Perhaps the officials who decided on the shutdown could have given a less symbolic date, but the public broadcaster’s website speaks clearly: as of September 11, 2022, medium waves will no longer be usable. In the country that invented radio, the last medium-wave broadcast towers will soon fall, without even waiting for the centennial: the first “circular” broadcast by URI (which became EIAR and finally RAI), dates back to October 1924. The news had been circulating since September 2021, when it was learned that the new service contract, the agreement RAI has with the state to guarantee public service, specified that decommissioning would take place within a year. This is the culmination of two decades of cuts: on May 15, 2004, the medium waves of Radio2 and Radio3 had been shut down and merged into the unified Radio 1 network. Then more cuts continued in 2013 and 2014. There were few facilities left. And in September there will be a denouement. Will Guglielmo Marconi turn in his grave?
RTV San Marino will get frequencies from Rai to cover the Italian territory. During a meeting of the board of directors of the Italian public broadcaster, held on June 30, 2021, the proposal to transfer frequencies to the San Marino station was unanimously approved. The general manager of RTV San Marino, Carlo Romeo, recalls that thirty years ago it was the then general manager of Rai Sergio Zavoli who aired this possibility. The agreement between the two governments is now awaited, essential for the decision to become operative. It will probably have to wait until 2023, when, with the passage to DVB T2, Rai’s increased availability of transmissions will allow it to host the San Marino station in its multiplex, thus enabling it to serve the peninsula.
RTVS, radio and television of Slovakia (Rozhlas a televízia Slovenska) has accounts in the red. In the last ten years, attempts have been made several times to adjust the canon to make up for it, but they have always failed. The last one was in 2016, when the Minister of Culture proposed to raise it to 7 EUR (about 50% more). Today citizens pay 4.64 EUR per month, pensioners 2.32 EUR, rates set 17 years ago. The current proposal (to go up to 8.5 EUR, 83% more) will have a long and difficult path: to be approved, it will have to pass the inter-ministerial evaluation, reach the Council of Ministers and finally be voted by Parliament. More details here
There is also controversy in Germany
When you touch up a concession fee it is never roses and flowers. In Germany in 2022 the increase will only be 86 Cents per month, but in Saxony there is resistance from the Christian Democratic Union (CDU) and the Eurosceptic nationalists of AFD (Alternative für Deutschland). The newspaper Nordbayern warns of the possible convergence between the two political forces to block the increase; an approach defined as “typically East German”. But Nordbayern is also critical of those who minimize it by saying that the figure is modest, because in both cases the management of public service is not questioned. This is something to be said about, because during the pandemic (according to a study conducted by researchers at the University of Passau) the ARD and ZDF networks with their special programmes created a climate of permanent threat without sufficiently questioning the measures taken by the government.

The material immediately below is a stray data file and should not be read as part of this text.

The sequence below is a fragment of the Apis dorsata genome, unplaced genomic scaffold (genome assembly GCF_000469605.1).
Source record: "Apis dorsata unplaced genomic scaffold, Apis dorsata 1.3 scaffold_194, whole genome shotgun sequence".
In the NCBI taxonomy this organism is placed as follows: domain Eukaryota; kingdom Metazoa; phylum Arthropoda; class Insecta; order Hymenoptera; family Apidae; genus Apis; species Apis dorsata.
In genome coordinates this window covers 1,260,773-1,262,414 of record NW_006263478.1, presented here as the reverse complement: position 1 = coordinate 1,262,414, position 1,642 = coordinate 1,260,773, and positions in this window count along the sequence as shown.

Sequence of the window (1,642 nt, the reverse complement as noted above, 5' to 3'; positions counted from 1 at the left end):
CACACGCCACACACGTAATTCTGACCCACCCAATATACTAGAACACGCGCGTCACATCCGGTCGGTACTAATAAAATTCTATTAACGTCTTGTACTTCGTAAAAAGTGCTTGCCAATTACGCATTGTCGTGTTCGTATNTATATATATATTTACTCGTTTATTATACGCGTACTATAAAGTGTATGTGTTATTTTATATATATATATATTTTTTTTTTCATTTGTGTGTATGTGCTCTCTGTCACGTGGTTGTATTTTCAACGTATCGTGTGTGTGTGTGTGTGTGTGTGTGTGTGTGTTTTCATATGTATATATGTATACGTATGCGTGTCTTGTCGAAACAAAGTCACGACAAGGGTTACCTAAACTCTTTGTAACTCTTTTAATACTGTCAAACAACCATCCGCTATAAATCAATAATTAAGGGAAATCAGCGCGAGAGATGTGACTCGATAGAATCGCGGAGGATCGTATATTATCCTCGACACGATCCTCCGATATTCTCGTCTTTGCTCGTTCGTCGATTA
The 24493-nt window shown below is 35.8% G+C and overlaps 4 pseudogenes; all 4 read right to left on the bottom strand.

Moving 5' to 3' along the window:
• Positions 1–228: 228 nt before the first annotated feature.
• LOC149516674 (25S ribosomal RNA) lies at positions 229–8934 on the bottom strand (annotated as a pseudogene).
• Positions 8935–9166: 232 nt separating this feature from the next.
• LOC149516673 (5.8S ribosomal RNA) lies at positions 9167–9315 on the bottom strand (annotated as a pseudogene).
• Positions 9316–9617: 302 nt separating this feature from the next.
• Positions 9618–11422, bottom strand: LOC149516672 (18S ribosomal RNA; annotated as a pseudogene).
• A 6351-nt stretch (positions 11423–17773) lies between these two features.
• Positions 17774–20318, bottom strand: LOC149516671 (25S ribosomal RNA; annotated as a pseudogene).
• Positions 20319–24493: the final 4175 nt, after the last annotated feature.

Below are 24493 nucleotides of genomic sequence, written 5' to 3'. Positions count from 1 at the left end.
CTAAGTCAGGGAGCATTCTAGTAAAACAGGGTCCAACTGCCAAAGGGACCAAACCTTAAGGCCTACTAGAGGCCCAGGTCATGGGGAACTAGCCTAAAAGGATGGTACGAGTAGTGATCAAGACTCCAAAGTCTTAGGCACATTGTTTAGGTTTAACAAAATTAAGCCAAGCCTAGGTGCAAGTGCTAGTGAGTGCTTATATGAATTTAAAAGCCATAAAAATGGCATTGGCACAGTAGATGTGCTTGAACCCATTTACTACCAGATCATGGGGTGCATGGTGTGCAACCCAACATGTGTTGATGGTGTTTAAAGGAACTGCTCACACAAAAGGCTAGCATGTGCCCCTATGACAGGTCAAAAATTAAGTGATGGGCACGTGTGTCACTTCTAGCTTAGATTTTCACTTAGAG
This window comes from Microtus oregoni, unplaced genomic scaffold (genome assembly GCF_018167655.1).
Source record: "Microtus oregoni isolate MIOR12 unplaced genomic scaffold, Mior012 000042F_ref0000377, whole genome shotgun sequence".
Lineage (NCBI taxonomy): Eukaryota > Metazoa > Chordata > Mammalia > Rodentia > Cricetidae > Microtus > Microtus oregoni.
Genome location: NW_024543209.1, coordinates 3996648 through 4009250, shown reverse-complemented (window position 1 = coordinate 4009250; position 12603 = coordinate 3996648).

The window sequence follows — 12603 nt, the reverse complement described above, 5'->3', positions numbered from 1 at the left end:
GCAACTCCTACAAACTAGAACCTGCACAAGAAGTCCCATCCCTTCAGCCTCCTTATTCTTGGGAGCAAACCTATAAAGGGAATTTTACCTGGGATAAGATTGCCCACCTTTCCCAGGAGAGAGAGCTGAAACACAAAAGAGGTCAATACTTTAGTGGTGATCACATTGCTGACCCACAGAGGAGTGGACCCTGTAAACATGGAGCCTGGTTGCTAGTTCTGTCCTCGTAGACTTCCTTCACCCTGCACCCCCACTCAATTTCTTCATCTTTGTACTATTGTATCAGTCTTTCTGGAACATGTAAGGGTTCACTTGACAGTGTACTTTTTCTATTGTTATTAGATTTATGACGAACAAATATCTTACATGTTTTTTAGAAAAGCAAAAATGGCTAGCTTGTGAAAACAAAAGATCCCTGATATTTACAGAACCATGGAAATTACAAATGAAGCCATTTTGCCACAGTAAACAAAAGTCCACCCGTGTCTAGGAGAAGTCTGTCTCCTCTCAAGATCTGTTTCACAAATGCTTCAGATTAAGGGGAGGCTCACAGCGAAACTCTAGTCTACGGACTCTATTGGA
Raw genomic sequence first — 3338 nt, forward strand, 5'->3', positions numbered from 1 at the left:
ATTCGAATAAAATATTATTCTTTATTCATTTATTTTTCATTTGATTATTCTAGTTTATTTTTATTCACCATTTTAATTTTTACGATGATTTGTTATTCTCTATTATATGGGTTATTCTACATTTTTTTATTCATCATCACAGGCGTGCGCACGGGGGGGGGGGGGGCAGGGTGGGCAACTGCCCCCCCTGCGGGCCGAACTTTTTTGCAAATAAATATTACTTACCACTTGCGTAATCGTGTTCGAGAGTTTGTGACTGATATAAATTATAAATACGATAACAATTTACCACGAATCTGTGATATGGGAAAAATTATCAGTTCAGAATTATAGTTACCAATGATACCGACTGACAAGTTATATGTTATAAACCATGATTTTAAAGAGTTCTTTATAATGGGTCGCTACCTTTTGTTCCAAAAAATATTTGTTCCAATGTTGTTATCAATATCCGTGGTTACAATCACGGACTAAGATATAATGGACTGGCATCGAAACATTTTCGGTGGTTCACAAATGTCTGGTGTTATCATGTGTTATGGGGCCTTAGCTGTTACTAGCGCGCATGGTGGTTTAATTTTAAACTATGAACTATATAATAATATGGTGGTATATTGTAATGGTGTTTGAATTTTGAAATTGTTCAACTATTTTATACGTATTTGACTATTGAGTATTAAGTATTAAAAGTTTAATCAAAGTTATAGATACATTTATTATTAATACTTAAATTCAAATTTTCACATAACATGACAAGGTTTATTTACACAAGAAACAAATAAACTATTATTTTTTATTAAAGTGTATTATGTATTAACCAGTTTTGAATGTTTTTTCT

The situation in other European countries
In Italy, according to a study by Anci (Association of Italian Municipalities) conducted in 2011, the radio and television fee was the most hated tax: it was evaded by 25% of the population. To avoid it, in 2016 the Renzi government reduced it from 116.50 to 90 EUR per year and linked the payment to the electricity bill. In France the annual fee is 139 EUR, but advertising has been abolished from the public networks. In the United Kingdom, on the other hand, the fee is £157.50 (173.50 EUR), and if you use a black and white TV set, reduced to £53. In Spain the tax was abolished in 2010, but according to a study by the University of Santiago de Compostela, it costs citizens 98.80 EUR in fees. More details and rates from other European countries can be found in the article published by AGI Agenzia Giornalistica Italia. Curious also the case of Austria: the amount is not uniform, but between 41.86 EUR in Oberösterreich / Vorarlberg and 53.46 EUR in Steiermark.
Abstract (In English)
The Museum of Radio and TV in Turin reopened to the public on 26 September 2020, with a layout redesigned during the lockdown break. Notice boards, lighting and scenography have been redesigned, as well as the assortment of pieces, flanking the equipment used by the public broadcaster in 94 years of activity with multimedia itineraries that narrate the evolution of the public broadcaster’s television programmes. Historical relics tell of the ancestors of radio, from the telegraph to the first radio receivers.
Un nuovo percorso espositivo racconta 94 anni di storia della Rai attraverso apparecchiature, programmi, costumi e arredi di scena
Ha riaperto al pubblico dal 26 settembre 2020 il Museo della radio e della Tv di Torino, con un allestimento ridisegnato durante pausa del lockdown. Bacheche, illuminazione e scenografia sono state ripensate, come pure l’assortimento dei pezzi, affiancando alle apparecchiature usate dall’emittente pubblica in 94 anni di attività dei percorsi multimediali che raccontano l’evoluzione dei programmi televisivi dell’emittente pubblica. Cimeli storici raccontano gli antenati della radio, dal telegrafo ai primi ricevitori radio.